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Kimes Entry Number


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William and Maymie Kimes Annotation

This essay is a brief resume of a remarkable man who rose to success and fame ""in spite of crushing poverty, and all the black brood of disappointments and discouragements that ever beset the onway of genius."" At the apex of Linnaeus' achievement, renown for his system of plant classification, ""honors of all kinds poured in on him ... every university wanted him; but he remained true to his own country and his own work."" Muir continues: ""But it is not in methods of classification, technical skill, tireless energy in making books and gathering plants. that we are to look for the secret of the marvelous influence he exerted, and which made him king of naturalists. No. Dry words and dry facts, however clear-cut and polished, will not fire hearts .... In drying plants, botanists too often dry themselves. But Linnaeus loved every living thing as his friend and brother, and his eyes never closed on the divine beauty and harmony and oneness they displayed .... For as a sun, he warmed others and inspired them; and thus warmed and inspired, they radiated like light all over the world .... And so his radiant influence works on, cheering and enlightening the world, and will go on while flowers bloom and birds sing.""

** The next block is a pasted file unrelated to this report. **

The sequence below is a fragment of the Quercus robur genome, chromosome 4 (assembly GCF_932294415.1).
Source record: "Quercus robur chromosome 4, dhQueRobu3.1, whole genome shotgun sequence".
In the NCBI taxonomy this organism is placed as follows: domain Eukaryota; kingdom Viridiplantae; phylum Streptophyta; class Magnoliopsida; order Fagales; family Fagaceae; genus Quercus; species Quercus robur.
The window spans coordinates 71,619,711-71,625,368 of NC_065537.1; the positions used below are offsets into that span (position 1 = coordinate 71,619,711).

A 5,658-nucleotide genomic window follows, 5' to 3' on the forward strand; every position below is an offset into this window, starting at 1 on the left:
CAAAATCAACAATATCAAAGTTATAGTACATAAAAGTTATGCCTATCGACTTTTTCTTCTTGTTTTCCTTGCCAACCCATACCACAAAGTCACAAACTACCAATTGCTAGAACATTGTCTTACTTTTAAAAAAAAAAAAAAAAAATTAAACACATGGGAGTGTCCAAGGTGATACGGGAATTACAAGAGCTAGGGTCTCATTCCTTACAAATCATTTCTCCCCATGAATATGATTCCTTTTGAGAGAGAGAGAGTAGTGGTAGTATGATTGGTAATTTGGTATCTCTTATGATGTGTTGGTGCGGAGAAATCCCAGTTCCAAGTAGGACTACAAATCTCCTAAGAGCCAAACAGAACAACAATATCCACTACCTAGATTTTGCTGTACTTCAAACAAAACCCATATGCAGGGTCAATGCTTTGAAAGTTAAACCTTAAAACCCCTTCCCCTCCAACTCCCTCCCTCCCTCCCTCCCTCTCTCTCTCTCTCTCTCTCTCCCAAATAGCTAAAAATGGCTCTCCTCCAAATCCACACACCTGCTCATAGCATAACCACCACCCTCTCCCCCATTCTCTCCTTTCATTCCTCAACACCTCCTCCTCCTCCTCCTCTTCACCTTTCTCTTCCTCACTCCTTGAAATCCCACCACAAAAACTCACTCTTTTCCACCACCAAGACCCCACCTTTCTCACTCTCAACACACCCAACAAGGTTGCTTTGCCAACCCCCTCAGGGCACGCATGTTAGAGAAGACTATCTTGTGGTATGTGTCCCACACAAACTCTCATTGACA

Library of the World's Best Literature. New York: R. S. Peale and J. A. Hill, Publishers, [1896, c. 1896], v. 16


pp. 9077-9083




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